WELCOME TO MELIC X,
the third in the new millennial triumvirate of
This is our last theme issue for the foreseeable future. Despite assurances that “non-theme works of sufficient quality
will be considered,” a preponderance of submissions received on theme seemed to indicate that writers can’t get the
bug out of their head once planted.
C. S. Lewis, in The Four Loves, distinguishes between affection, eros, phileo and
agape, based on the Greek terms (with one addition). Agape, or unconditional love, he thought best
exemplified by the love of a parent for a child, of which we have but one example in this issue’s poems. And
most of the eros (romantic love) poems are not pure but complicated by this age, with a couple of exceptions.
Phileo (the love of friendship) and affection appear sporadically, as does venus, a term Lewis used to
distinguish lust from romantic love, and the styles herein range from the minimalism of Martha O’Connor to the
maximalism of young Adam Perry, who Narcissus-like falls in love with his own imagination in “suck to breathe.”
Love and death are the most overindulged themes in poetry, so I was not surprised so many had difficulty with
writing about the former. We hope our commitment to “open” issues henceforth will loosen the floodgates a bit.
Furthermore, we have made a decision to accept works previously published in print (but not online) to further
enhance the quality of submissions.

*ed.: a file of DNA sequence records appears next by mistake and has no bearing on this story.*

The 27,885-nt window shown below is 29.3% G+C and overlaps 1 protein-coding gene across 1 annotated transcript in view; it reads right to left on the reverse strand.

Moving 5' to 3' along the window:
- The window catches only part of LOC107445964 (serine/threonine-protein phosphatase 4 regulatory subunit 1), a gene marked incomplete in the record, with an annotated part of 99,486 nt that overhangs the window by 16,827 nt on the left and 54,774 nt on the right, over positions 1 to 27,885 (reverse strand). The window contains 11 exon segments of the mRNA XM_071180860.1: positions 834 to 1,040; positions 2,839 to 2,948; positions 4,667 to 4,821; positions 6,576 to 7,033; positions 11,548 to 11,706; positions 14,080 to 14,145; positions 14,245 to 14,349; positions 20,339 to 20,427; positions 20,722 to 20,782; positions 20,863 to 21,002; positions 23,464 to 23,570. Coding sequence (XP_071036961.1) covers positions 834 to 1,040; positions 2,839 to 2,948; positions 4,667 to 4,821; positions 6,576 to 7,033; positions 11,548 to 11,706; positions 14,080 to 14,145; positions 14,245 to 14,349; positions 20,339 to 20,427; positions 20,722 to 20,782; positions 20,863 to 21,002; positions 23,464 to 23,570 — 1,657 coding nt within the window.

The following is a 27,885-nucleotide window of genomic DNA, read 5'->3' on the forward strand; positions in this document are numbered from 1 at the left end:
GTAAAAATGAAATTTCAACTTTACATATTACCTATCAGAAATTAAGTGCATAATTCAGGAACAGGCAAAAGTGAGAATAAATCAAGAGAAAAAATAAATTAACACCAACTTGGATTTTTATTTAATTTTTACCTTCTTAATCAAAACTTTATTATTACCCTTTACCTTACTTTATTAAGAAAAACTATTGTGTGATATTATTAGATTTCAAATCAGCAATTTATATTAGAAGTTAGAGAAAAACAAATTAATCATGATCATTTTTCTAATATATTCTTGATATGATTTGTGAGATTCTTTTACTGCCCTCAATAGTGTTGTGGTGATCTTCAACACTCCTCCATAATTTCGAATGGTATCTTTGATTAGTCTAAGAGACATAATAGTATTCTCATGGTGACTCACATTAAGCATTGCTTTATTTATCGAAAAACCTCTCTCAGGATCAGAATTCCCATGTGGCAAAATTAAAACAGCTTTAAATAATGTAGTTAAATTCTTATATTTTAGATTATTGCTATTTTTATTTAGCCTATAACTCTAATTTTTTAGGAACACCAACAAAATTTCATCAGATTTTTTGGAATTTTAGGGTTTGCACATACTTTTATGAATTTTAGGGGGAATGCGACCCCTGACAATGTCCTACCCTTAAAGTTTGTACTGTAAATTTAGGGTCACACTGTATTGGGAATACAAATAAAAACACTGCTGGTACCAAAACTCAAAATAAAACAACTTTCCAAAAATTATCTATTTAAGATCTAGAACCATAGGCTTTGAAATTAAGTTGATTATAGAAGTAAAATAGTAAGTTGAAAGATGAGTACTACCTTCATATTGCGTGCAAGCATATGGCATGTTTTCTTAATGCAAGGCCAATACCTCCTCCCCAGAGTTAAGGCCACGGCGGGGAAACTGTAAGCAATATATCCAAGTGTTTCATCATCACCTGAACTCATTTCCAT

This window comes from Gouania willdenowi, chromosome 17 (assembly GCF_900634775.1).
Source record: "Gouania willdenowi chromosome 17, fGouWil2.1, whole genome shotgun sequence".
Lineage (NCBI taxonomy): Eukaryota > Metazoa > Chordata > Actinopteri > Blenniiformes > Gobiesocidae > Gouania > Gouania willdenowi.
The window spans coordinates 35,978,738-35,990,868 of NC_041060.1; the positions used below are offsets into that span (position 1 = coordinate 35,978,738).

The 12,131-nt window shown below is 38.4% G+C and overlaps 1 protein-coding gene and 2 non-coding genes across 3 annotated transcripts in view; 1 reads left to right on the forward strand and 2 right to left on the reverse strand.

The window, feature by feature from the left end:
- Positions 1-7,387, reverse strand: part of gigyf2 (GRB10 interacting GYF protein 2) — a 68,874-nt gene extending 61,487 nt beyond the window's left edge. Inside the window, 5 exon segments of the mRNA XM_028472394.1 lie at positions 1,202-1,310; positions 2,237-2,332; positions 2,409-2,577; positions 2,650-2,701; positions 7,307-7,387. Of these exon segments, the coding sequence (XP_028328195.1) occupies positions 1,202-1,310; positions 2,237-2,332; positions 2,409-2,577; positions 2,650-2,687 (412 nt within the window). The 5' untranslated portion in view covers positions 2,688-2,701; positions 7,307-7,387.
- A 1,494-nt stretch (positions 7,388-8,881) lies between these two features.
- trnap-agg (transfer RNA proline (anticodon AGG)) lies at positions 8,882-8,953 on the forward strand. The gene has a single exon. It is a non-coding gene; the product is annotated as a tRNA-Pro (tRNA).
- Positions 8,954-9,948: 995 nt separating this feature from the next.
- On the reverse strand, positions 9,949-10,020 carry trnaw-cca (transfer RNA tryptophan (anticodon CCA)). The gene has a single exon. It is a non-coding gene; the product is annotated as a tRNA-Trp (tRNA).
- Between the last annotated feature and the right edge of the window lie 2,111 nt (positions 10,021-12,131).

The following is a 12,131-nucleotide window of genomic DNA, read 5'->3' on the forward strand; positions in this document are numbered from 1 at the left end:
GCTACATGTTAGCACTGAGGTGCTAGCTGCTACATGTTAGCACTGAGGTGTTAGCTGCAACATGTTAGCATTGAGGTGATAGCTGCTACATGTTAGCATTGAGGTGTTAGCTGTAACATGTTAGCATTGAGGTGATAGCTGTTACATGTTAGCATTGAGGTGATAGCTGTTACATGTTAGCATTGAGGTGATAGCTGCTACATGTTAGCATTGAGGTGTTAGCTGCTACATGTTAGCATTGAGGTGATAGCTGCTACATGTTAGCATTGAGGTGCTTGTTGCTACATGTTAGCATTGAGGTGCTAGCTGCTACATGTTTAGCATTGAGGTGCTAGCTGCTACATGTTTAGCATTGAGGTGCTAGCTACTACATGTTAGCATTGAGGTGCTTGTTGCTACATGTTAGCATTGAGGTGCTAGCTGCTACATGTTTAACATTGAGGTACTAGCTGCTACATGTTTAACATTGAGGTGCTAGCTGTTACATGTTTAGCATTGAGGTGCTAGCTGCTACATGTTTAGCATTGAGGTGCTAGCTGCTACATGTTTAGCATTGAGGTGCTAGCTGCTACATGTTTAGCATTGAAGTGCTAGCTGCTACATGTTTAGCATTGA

After winnowing some thousand poems for Melic X the issue remained so thin that I appealed to Staff to submit
previously published works, five of which are included. Ken Ashworth became a board monitor near the time I
accepted his poem, so I felt free to publish it without violating our standards. I should also welcome Jim Zola as
another monitor for our popular Roundtable Poetry Workshop.
Michael Peverett relieved me of my usual obligation to publish at least one critical essay per issue with his light-hearted
look at contemporary poetry, and I am grateful.
Please welcome Valerie Cihylik, our new fiction editor, and read her brief self- introduction. (She failed to mention
that she shares a secret love of science fiction with me). In addition, please welcome Kim Holzer Leeds as this issue’s
webmistress. Blake Kritzberg, webmistress emeritus, is showing her the ropes. Afterwards we shall all hang together
or else hang separately, as Ben Franklin said.
We have decided to offer the Melic Basic Poetry Course as a six-week personal tutorial with syllabus because of
scheduling difficulties with larger groups. The cost is $200. Please write
email@example.com re: BPC for further information.
We thank the many who have contributed ten dollars for advance purchase of The Best of Melic in a bound
print addition, but have not yet received enough to get the presses rolling. Donations may be sent to Melic Review,
c/o C.E. Chaffin, 700 E. Ocean Blvd. #2504, Long Beach, CA, 90802. Also, the more often you click on our advertising
banners, the more advertising revenue we receive. Right now the banners almost pay the server and connection
In addition we owe a number of authors $5 from a past issue when it was our policy to pay contributors; I ask those
who remember to grant us forgiveness or forward their snail mail addresses again for payment, as our record keeping
has been less than sterling at times.
No one qualified as featured poet this issue so there are no audio files. We do hope to resurrect our “Dead White Men”
feature in the future. I’m still tickled that Robert Hayden, who appeared in that feature, turned out to be a man of color as
so many hastened to inform me.
Thine in Truth and Art,
C.E. Chaffin for Melic